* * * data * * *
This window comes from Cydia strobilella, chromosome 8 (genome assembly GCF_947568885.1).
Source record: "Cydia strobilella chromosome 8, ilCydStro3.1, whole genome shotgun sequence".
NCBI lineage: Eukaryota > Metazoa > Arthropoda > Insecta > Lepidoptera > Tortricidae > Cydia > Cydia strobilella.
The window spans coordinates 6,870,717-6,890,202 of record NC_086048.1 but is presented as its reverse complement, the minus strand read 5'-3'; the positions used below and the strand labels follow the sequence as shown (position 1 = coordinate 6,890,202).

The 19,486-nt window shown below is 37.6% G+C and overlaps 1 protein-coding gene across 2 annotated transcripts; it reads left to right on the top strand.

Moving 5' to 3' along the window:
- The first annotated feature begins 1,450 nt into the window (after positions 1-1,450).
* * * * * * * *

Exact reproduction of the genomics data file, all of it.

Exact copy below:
This window comes from Cydia strobilella, chromosome 8 (genome assembly GCF_947568885.1).
Source record: "Cydia strobilella chromosome 8, ilCydStro3.1, whole genome shotgun sequence".
NCBI lineage: Eukaryota > Metazoa > Arthropoda > Insecta > Lepidoptera > Tortricidae > Cydia > Cydia strobilella.
The window spans coordinates 6,870,717-6,890,202 of record NC_086048.1 but is presented as its reverse complement, the minus strand read 5'-3'; the positions used below and the strand labels follow the sequence as shown (position 1 = coordinate 6,890,202).

The 19,486-nt window shown below is 37.6% G+C and overlaps 1 protein-coding gene across 2 annotated transcripts; it reads left to right on the top strand.

Moving 5' to 3' along the window:
- The first annotated feature begins 1,450 nt into the window (after positions 1-1,450).